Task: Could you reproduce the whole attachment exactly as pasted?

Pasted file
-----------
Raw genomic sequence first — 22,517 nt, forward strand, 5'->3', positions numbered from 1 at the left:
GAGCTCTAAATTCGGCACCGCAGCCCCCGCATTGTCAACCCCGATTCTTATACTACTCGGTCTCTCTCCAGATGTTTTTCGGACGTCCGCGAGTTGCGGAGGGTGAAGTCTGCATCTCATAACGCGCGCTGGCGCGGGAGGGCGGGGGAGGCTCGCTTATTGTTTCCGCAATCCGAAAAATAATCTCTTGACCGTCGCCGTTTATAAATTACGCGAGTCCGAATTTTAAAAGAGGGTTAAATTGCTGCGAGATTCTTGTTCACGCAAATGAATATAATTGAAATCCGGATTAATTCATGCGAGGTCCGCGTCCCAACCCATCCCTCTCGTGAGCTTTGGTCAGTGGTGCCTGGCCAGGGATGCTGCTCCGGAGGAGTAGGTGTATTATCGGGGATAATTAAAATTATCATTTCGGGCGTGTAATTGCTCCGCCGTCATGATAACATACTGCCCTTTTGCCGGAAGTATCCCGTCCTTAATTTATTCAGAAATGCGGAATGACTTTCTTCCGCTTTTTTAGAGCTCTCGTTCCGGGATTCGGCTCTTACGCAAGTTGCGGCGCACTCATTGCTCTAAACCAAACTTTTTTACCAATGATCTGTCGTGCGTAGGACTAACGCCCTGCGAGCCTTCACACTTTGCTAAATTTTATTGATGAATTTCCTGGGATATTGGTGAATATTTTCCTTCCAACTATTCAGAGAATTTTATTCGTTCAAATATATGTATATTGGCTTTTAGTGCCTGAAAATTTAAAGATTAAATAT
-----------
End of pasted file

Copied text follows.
Raw genomic sequence first — 22,517 nt, forward strand, 5'->3', positions numbered from 1 at the left:
GAGCTCTAAATTCGGCACCGCAGCCCCCGCATTGTCAACCCCGATTCTTATACTACTCGGTCTCTCTCCAGATGTTTTTCGGACGTCCGCGAGTTGCGGAGGGTGAAGTCTGCATCTCATAACGCGCGCTGGCGCGGGAGGGCGGGGGAGGCTCGCTTATTGTTTCCGCAATCCGAAAAATAATCTCTTGACCGTCGCCGTTTATAAATTACGCGAGTCCGAATTTTAAAAGAGGGTTAAATTGCTGCGAGATTCTTGTTCACGCAAATGAATATAATTGAAATCCGGATTAATTCATGCGAGGTCCGCGTCCCAACCCATCCCTCTCGTGAGCTTTGGTCAGTGGTGCCTGGCCAGGGATGCTGCTCCGGAGGAGTAGGTGTATTATCGGGGATAATTAAAATTATCATTTCGGGCGTGTAATTGCTCCGCCGTCATGATAACATACTGCCCTTTTGCCGGAAGTATCCCGTCCTTAATTTATTCAGAAATGCGGAATGACTTTCTTCCGCTTTTTTAGAGCTCTCGTTCCGGGATTCGGCTCTTACGCAAGTTGCGGCGCACTCATTGCTCTAAACCAAACTTTTTTACCAATGATCTGTCGTGCGTAGGACTAACGCCCTGCGAGCCTTCACACTTTGCTAAATTTTATTGATGAATTTCCTGGGATATTGGTGAATATTTTCCTTCCAACTATTCAGAGAATTTTATTCGTTCAAATATATGTATATTGGCTTTTAGTGCCTGAAAATTTAAAGATTAAATAT